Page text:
How to feel more confident saying 'no' to things

Do you find yourself agreeing to everything?

It’s hardly surprising considering how selfish and guilty we can feel when we say ‘no’ to people – whether it’s our family, friends or work colleagues.

Mentor Natalie Trice tells Metro.co.uk: ‘”No” is such a tiny word, but it can be really hard to say.

‘People like to be seen as capable, kind and able to help others and, by saying “no”, they worry it can make them seem unhelpful, rude and unable to juggle.’

The reality is that we all need to harness the power of saying ‘no’ a little more – especially when it comes to putting our own needs first (something that people pleasers often struggle with).

So where do you begin? And how do you ensure you maintain important relationships in the process?

Experts share how to feel more confident in doing exactly that.

Acknowledge your personal struggle

Firstly, a good place to start is to simply acknowledge that this isn’t your area of expertise. This way, you’ll be more conscious of it going forward. 

Dr Becky Spelman, a psychologist at the Private Therapy Clinic, says: ‘If you struggle to say “no” to things, it’s a sign that you are a people pleaser.

‘The first thing is to be aware of this and the fear of letting people down.

‘So be aware that you have a need to be liked by other people, and this need is actually excessive and that you struggle to put yourself first.’

Try not to overthink it

Saying ‘no’ to things is an everyday part of life – so try not to dwell on decisions or situations where you’ve had to do it.

Natalie says: ‘The reality is we simply cannot do everything that is asked of us, and if we try to take on everything it’s likely that we will feel anxious and overstretched – and spinning all those plates won’t be possible.’

Instead try and think of examples when people have said ‘no’ to you – it might make you feel less guilty about doing so yourself.  

Consider how to respond

If you’re worried about turning something down, Natalie suggests taking some time to think about how you can say it in a polite way.

She says: ‘The next time your boss asks you to do an extra report on Friday afternoon, or your bestie begs you to go out for drinks, just stop and ask yourself not only “can I do this?” but “do I want to do this?”

‘It’s very likely your intuition will kick and scream ‘no’, but your mouth may instantly say ‘yes’ because you don’t want to let them down, or be seen an incompetent and then passed up for a promotion. 

‘Being put on the spot isn’t easy, so, as a starting point, ask if you can go back to them as this will give you some breathing space. With this in place, you can access the situation and go back to them accordingly – maybe saying “I can do that report, but it won’t be until Monday and that way I can ensure it’s comprehensive and up to date”, or, “I really need to take tonight off and get some rest and relaxation, but let’s meet up for lunch next week.”‘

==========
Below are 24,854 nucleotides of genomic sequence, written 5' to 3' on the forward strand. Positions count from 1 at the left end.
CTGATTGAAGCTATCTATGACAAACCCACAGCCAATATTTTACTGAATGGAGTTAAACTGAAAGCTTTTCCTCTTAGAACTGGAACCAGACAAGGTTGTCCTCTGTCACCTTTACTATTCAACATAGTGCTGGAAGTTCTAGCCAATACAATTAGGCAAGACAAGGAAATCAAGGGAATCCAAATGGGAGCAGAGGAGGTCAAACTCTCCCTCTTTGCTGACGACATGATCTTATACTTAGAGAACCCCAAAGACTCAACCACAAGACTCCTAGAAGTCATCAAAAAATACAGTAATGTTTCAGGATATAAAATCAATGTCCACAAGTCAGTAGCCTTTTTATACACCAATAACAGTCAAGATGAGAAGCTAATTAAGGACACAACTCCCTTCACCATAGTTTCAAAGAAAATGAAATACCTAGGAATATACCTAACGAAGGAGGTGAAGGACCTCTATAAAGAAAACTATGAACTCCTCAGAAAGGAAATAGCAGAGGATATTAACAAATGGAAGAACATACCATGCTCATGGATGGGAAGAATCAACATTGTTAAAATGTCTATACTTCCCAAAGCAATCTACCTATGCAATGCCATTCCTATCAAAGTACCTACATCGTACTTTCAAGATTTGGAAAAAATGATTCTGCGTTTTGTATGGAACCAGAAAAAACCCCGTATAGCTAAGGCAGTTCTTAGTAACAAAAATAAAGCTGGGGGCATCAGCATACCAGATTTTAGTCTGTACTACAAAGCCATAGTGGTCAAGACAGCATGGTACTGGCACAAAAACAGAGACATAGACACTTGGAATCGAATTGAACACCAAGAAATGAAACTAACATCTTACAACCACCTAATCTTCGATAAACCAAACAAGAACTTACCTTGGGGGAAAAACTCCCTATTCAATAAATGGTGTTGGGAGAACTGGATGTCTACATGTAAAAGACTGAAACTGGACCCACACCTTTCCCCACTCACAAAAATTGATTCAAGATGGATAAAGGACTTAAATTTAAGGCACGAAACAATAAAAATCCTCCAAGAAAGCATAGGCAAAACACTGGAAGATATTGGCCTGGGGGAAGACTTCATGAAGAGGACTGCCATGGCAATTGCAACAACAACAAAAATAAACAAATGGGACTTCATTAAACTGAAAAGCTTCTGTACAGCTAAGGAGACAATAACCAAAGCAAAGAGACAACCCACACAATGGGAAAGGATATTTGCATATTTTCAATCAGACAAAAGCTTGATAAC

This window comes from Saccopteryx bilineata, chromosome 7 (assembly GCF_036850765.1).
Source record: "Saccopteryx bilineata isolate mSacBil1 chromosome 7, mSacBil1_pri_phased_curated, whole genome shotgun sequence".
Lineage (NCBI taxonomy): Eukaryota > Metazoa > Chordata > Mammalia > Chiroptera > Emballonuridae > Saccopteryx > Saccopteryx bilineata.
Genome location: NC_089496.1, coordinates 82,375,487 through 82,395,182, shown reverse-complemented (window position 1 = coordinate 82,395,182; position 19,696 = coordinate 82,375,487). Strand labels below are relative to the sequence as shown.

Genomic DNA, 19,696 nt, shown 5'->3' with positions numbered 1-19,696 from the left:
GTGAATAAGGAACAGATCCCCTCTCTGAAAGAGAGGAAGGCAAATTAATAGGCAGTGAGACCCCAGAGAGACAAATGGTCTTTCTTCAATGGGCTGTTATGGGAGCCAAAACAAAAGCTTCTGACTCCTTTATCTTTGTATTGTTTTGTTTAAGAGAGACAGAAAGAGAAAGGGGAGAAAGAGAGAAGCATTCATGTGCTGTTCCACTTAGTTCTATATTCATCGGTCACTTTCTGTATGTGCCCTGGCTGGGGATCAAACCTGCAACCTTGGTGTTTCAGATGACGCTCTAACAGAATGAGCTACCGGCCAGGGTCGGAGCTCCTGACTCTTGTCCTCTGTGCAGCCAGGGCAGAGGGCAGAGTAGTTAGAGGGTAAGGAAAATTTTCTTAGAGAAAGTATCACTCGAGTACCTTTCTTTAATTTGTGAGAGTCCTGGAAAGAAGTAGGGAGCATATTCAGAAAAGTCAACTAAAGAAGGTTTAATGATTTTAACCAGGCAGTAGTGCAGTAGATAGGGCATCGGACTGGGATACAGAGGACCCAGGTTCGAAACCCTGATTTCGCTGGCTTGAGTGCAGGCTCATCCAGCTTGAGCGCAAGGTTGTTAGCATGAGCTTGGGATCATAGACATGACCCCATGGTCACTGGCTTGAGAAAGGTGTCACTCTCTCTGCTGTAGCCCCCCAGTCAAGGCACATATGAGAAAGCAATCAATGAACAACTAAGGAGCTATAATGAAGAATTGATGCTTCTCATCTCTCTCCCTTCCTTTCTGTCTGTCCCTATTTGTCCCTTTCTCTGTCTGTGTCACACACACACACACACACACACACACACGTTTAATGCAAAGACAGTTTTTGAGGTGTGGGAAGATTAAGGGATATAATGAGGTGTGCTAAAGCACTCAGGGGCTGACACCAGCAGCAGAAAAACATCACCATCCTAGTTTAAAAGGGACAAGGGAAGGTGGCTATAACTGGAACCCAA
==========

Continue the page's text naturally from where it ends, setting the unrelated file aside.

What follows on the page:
It’s also important to remember that you don’t expect someone to say ‘yes’ every time you ask them to do something for you, so don’t put the same pressure on yourself.

Natalie adds: ‘Of course, if you are sure that the request isn’t something you want to do, a simple, “I am sorry but I can’t do that”, is totally fine. It’ll empower you and show you have clear boundaries – and that’s good.’

Try and change your mindset

The most important thing to remember is that you should always be putting yourself first – before you try and please others. 

Dr Becky says: ‘It’s like if a plane is going to crash, you’re going to put on your oxygen mask first, before you try and help others. 

‘So if you look after yourself and your needs you’re going to be the healthiest, happiest version of yourself with loads of energy to give to others. 

‘If you don’t look after your own needs, you’re going to suffer from burnout and going to resent other people for the fact you’ve done so much for them and that you’re running out of steam yourself.’

Dr Becky explains that there’s a common concept called ‘compulsive caregiving’ which is when people compulsively care for others due to low self esteem. This means they look after other people’s needs and they feel guilty if they don’t. 

She says: ‘While it might look like a very helpful, nice and kind behaviour it actually leads to more problems than good.’

It’s not uncommon to be a people pleaser – but Dr Becky says to be aware of the behaviour and realise that it’s not the healthiest way of living your life. 

She adds: ‘If you are a kind and caring soul, of course you’re always going to get something out of doing things for other people.

‘But you can only be satisfied in the caring that you give if you also feel like you’re being cared for yourself – so that means caring for yourself and looking after your needs first, so you’ll have that energy to help other people.’

Practice makes perfect

Often the struggle with saying “no” is the guilt you feel after asserting your own needs.

But it’s important to commit to it regardless – and remember, it will get easier.

‘The more you practice saying “no”, the less guilty you’ll start to feel,’ says Dr Elena Touroni, a consultant psychologist and co-founder of The Chelsea Psychology Clinic.

‘It can help to remind yourself that we tend to overestimate the negative reaction we’ll receive when we say “no”. You might find yourself surprised that people usually value this kind of honesty.’

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